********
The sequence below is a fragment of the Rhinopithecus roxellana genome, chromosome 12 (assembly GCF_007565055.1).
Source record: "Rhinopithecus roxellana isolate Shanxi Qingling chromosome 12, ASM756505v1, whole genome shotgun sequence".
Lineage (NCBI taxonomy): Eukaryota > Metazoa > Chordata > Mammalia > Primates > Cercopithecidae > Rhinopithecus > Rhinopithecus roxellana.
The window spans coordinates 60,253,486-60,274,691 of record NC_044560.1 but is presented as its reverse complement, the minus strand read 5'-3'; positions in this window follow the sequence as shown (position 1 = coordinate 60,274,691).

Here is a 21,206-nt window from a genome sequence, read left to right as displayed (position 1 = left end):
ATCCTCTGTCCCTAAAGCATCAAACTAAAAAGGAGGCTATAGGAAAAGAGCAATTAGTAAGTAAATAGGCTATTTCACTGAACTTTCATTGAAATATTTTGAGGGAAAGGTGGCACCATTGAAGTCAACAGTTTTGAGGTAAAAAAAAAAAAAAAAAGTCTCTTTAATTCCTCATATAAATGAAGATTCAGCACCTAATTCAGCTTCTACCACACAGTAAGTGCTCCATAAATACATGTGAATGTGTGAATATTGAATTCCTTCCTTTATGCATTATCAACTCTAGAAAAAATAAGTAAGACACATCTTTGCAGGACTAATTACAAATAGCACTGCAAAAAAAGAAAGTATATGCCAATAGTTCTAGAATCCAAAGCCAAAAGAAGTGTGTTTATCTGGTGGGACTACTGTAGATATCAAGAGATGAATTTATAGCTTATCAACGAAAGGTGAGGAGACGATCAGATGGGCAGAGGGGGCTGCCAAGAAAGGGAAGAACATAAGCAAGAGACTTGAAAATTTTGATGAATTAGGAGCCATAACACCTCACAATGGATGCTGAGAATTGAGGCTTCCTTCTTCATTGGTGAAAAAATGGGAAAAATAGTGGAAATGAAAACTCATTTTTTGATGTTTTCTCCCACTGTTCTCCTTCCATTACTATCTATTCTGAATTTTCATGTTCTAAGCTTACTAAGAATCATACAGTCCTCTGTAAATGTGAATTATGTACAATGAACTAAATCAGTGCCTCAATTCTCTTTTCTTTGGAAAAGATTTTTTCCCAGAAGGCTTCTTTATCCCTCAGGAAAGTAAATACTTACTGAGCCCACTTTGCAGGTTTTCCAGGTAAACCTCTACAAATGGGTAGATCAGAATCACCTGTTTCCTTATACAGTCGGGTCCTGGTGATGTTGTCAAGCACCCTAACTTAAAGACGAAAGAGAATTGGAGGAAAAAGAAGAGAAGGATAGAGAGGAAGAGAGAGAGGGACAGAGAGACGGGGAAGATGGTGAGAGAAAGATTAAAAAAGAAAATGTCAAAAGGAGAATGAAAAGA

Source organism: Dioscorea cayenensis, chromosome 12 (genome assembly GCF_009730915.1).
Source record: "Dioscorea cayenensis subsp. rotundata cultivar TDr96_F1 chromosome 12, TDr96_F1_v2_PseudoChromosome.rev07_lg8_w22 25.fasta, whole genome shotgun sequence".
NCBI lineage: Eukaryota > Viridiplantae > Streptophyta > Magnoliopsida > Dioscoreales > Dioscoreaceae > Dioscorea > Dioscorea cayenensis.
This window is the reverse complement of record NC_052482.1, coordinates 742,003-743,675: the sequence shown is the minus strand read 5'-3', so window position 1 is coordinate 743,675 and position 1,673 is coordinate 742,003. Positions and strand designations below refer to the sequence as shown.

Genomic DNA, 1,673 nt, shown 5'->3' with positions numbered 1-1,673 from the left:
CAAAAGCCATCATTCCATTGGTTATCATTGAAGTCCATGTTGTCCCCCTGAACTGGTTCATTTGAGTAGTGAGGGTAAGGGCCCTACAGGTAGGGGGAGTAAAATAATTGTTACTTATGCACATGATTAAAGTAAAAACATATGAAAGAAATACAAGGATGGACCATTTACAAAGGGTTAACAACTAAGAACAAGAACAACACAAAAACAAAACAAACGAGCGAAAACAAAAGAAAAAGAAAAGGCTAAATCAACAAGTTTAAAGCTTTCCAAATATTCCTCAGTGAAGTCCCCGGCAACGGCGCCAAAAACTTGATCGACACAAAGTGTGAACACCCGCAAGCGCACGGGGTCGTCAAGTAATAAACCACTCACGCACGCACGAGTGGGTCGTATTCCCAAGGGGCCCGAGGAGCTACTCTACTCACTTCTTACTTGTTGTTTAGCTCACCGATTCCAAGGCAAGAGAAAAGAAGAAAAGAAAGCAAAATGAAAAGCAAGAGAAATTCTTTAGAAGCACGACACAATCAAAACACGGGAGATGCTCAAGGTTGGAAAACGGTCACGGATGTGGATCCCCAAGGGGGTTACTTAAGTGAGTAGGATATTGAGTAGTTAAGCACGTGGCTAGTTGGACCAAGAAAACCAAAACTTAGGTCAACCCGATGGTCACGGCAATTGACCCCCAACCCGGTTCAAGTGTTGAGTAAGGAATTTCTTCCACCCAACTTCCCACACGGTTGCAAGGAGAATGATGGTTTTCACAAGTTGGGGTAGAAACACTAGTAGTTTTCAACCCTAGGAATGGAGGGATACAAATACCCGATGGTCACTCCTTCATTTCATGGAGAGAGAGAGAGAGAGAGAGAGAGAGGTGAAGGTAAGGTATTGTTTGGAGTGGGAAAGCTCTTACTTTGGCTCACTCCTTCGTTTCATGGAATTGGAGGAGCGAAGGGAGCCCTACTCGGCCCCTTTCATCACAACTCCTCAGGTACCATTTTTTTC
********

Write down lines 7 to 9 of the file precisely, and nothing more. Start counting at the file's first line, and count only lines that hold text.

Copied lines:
Source organism: Dioscorea cayenensis, chromosome 12 (genome assembly GCF_009730915.1).
Source record: "Dioscorea cayenensis subsp. rotundata cultivar TDr96_F1 chromosome 12, TDr96_F1_v2_PseudoChromosome.rev07_lg8_w22 25.fasta, whole genome shotgun sequence".
NCBI lineage: Eukaryota > Viridiplantae > Streptophyta > Magnoliopsida > Dioscoreales > Dioscoreaceae > Dioscorea > Dioscorea cayenensis.